Wednesday, August 31, 2011

Wonderful World of Words

The English language is a complex assortment of letters that weave their way into unusual rules, protocols and exceptions.

For example: the prefix "re"

such as in:

reinvestigate
reuse
reinhabit
release

re-


It's, according to dictionary.com, "a prefix, occurring originally in loanwords from Latin, used with the meaning “again” or “again and again” to indicate repetition, or with the meaning “back” or “backward” to indicate withdrawal or backward motion: regenerate; refurbish; retype; retrace; revert."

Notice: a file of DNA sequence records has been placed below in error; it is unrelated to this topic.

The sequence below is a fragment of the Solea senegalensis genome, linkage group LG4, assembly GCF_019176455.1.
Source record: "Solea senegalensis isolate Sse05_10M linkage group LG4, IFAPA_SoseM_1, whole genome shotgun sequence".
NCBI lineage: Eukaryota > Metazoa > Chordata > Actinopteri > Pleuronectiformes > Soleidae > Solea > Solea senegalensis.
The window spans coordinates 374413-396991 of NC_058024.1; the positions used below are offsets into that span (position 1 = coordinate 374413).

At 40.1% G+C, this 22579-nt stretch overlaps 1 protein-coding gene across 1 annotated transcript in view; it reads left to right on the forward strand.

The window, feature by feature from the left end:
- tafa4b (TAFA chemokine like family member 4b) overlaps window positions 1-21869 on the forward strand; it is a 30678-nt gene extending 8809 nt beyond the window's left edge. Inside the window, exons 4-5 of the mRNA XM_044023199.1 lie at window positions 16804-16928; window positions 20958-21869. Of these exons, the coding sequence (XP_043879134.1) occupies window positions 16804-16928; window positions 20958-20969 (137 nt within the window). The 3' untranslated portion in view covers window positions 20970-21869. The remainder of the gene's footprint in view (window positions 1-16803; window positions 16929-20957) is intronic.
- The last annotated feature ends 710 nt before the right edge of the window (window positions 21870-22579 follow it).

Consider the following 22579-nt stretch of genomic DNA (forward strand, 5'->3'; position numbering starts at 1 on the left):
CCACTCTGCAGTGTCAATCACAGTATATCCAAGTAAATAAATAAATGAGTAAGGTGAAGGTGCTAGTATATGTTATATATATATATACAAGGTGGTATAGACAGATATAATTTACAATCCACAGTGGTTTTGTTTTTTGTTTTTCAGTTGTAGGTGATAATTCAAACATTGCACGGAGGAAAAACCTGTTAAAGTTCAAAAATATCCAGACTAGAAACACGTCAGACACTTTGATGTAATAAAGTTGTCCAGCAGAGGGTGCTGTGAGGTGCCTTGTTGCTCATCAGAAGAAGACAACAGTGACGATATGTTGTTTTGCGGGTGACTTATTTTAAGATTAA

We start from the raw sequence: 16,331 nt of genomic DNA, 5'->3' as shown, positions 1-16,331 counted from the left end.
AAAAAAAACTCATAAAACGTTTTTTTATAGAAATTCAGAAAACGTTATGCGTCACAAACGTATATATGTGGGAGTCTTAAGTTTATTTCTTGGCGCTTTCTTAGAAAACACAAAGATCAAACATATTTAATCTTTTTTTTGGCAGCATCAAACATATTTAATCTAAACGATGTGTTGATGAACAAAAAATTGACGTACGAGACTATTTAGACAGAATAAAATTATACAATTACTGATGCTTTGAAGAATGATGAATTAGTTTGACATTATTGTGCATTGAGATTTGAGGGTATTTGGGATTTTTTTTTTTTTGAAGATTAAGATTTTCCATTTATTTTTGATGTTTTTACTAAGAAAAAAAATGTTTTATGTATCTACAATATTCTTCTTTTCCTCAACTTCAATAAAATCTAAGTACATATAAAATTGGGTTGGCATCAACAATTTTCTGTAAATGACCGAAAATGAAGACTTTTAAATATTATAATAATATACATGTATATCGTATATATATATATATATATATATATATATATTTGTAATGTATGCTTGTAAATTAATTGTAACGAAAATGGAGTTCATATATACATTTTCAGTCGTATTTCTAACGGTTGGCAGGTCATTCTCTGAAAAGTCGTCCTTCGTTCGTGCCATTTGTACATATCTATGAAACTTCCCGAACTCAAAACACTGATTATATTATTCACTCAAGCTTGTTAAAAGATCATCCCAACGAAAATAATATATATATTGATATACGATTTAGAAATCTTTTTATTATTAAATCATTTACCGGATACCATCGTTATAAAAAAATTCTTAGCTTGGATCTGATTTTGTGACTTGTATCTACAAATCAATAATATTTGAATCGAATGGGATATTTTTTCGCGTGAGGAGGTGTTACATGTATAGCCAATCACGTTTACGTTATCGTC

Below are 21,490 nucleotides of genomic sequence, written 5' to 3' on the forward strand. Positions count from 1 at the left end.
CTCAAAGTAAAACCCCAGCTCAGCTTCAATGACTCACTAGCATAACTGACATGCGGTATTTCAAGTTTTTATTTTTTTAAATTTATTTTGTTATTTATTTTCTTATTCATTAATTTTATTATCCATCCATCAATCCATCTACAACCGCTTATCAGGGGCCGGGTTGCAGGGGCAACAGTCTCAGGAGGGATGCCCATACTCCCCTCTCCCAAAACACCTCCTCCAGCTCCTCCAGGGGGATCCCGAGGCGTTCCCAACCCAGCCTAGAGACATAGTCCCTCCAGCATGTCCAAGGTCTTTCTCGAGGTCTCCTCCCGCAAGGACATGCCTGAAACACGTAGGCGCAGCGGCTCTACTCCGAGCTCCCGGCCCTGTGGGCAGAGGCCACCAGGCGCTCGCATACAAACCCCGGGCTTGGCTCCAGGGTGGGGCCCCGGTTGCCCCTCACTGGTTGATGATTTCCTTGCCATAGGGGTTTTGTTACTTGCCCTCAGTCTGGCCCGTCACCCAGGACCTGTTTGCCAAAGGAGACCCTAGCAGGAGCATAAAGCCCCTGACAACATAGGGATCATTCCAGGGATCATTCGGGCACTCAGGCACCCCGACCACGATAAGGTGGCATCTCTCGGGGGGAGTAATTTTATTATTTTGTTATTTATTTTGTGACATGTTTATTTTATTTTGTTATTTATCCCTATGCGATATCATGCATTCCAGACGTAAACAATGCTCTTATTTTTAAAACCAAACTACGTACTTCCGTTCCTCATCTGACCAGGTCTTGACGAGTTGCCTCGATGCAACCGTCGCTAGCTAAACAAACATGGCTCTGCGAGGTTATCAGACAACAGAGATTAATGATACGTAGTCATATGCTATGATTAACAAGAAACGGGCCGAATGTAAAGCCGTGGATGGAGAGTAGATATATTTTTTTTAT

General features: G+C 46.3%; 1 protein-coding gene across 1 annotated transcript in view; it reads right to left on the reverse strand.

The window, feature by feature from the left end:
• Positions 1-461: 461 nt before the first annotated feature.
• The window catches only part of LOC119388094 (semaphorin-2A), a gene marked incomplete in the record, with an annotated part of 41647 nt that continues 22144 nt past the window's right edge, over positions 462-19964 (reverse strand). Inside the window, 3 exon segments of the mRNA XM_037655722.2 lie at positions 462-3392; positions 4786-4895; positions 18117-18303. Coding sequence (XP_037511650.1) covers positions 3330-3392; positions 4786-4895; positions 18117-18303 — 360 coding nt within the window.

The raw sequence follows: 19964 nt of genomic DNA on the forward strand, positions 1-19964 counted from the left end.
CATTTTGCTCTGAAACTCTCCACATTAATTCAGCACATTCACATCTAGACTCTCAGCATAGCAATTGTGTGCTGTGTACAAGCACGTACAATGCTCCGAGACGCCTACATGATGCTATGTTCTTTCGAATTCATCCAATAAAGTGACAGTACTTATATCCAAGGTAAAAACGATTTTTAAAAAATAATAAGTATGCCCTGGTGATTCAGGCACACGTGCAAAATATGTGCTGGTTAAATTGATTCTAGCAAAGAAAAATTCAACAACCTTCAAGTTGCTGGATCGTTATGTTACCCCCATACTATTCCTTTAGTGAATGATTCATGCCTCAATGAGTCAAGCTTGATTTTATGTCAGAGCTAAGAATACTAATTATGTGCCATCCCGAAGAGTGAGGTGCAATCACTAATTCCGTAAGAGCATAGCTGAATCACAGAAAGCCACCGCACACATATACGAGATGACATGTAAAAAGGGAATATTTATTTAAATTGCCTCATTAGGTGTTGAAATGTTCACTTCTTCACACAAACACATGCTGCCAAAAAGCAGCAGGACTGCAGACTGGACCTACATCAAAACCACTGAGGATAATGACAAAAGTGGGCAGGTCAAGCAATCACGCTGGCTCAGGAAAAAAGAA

But then there are the exceptions that don't fit nicely in with the rule.

Such as:

resume. . . what is a sume. . . ?
reduce . . . what is a duce. . .?
remit . . . what is a mit . . . ?
resist . . . what is a sist. . .?
require. . . what is a quire. . .?

It's apparent that English is a difficult language to learn.

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